Softer like that sigh


SOFT LIKE A SIGH
Sleep speckles these eyes.
Leaving dreams like fingerprints on my eyelids.
I break that vision of you down, prismed and scattered.
Tasting like crystal.
When the fragrant sound of your voice touched me.
I unfurled like a bud awakening to the morning song.
The sheet of love hangs across my heart, pounding like the rain.
You step inside, feeling the walls to my lungs while you breathe new life in.
Breath like ocean spray and the hint of gladioli.
I mark this dream, for it’s the only place I can find you.
The only place I trust you to be there.
Collected and kept like a shell on a mantlepiece.
Placed for my own enjoyment, and a sign of a well-travelled bones.
Yet the possession bothers you not, for you rise like the moon in daytime.
Defiant against the sun.
Casting long reaching shadows that follow me throughout my day.
Cooling my skin where I touch upon them.
Touching part of your soul, those bits you let escape.
It must be a waking dream that haunts and carries me.
Keeping me contacted and close.
Cuddled against the consternation of being alive.
Being of being, with you so far away.

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The Ballad of Nancy Stokes

Clouds rolled in, all over the small town.
The air alive with the smell of chip shop grease and cheap aftershave.
Saturday night, alive and loud.
But not Nancy.
At least not by the end.
Down in the canal.
Left to be found by old Mrs Clarence, off to the shops on a Sunday morning.
Her small dog Terry, sniffing at the banks where poor Nancy rested.
Her head covered in an old carrier bag.
But that night before, she’d dressed up to the nines.
No Tesco tiara threatened her styled hair.
Scraped back with moose and anticipation.
For the dancefloor awaited, and the eyes were wet.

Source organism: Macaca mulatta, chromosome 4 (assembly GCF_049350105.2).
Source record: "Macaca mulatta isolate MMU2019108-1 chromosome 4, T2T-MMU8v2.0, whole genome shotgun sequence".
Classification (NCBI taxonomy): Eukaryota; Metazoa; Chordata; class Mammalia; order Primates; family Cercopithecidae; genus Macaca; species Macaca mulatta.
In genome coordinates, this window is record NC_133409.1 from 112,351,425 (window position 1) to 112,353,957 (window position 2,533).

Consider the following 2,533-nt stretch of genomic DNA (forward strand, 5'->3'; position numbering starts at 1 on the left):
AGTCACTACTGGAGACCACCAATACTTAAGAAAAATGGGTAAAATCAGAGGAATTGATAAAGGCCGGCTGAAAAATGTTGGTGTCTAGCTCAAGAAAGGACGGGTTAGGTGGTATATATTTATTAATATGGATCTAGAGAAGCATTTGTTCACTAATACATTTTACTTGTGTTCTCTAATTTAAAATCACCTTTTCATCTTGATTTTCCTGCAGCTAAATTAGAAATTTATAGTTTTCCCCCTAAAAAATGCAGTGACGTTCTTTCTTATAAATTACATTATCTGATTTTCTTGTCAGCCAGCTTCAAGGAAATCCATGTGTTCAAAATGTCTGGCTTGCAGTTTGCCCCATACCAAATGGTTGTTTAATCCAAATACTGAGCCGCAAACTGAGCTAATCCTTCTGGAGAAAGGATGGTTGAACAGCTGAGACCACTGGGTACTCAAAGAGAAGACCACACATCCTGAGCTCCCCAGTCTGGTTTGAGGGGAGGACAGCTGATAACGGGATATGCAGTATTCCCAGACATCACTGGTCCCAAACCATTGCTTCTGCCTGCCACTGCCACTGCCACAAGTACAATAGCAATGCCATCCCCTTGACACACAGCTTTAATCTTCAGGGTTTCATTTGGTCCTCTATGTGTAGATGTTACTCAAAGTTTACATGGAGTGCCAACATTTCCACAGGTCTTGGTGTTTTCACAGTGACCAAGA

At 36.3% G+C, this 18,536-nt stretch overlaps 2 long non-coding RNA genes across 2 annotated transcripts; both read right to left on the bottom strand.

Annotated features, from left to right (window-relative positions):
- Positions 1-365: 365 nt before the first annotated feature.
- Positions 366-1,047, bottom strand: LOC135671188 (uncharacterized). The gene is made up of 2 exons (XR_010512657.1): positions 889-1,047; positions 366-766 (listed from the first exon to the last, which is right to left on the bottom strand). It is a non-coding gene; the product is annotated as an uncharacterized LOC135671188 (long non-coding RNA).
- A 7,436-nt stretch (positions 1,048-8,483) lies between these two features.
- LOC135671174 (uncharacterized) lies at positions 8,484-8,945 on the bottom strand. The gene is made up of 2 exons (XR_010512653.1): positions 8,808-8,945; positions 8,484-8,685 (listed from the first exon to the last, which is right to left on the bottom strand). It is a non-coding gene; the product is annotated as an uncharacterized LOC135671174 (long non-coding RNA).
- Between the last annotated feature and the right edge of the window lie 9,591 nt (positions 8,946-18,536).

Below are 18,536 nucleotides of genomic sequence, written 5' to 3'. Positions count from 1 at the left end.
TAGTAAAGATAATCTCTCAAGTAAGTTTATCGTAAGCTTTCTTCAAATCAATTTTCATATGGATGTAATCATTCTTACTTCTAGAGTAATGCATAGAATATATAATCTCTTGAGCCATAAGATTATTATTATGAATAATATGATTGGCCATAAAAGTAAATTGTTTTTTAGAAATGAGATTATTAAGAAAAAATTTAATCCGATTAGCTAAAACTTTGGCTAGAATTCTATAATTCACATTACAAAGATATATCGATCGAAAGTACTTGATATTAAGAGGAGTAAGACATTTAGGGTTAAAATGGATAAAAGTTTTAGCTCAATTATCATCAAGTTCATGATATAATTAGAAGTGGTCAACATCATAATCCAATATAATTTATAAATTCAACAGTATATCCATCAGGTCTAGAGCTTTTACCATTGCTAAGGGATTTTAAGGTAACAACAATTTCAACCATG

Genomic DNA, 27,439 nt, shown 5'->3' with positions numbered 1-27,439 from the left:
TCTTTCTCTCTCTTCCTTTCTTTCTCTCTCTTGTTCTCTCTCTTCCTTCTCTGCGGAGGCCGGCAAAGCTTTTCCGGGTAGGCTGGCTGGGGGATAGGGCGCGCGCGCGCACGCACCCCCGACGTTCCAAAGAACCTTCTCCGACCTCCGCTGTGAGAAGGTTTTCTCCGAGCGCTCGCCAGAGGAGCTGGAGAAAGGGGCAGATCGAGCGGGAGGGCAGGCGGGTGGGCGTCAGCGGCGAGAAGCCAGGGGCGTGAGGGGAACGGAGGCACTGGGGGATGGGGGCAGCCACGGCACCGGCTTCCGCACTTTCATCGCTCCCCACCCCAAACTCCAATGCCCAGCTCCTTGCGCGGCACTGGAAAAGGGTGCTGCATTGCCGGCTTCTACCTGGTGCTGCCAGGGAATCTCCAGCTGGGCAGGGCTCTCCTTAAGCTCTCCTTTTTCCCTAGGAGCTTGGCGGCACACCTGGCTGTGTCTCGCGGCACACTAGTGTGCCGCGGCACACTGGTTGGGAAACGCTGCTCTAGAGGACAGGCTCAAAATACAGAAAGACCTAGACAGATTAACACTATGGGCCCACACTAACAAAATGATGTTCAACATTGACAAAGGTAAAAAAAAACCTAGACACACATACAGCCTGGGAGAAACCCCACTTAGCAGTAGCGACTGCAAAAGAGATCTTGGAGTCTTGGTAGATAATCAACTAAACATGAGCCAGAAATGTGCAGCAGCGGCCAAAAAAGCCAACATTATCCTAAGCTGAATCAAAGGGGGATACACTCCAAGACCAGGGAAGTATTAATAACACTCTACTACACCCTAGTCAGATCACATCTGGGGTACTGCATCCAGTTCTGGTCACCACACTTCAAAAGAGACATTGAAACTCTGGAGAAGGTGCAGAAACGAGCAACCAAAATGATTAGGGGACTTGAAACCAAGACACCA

Leary sockets soaked in her moves.
The jostles and gyrations of decade old motions learned to entice.
To ensnare.
Those oiled men, with receding hair.
The smell of socialisation and modernity.
Nancy left her friends, who’d found Jesus in the bottom of a vodka bottle.
And in the stall of the toilets which stank of desperation and piss.
Where sticky kebab hands soiled their jeans and youth.
Where Nancy went, nobody knows.
But they left her some of her clothes at least.
Soaking in the green waters of the canal.
The old Robinson factory looming over her grave.
Passer-by’s flicking cigarette ends into the water, sizzling near her empty soul.
Not knowing she was there.
In the sludgy brown surface.
Where Mrs Clarence found her.
Nancy Stokes. The 40-year-old girl who loved to dance.
But never learned to swim.

Dissolve

On my fingertips, dancing like a tiger.
The tip of my tongue, growling like a beast.
Naming you, shaming you and falling under.
My fingertips now tingle.
Blood and sweat dripping down like melting galaxies.
You fold away the past, and dissolve the future.
Streaking my colours into a frantic version of now.
Washing away the grey.
This good life you prophesize, I want to know all about it.
As I swirl round and round in the delusional dream.
Fizzing and floating on falling stars, while I wave goodbye to the lonely.
These cells break down and collapse.
This earth shakes underneath.
A ballet of our isotopes, that merge and fall with each of your heartbeats.
I cling to you, for fear of disappearing completely.
Of wanting to be lost in you.
This sweet gigantic resolve, the chaotic dissolve of mergence.
As you love me, for me.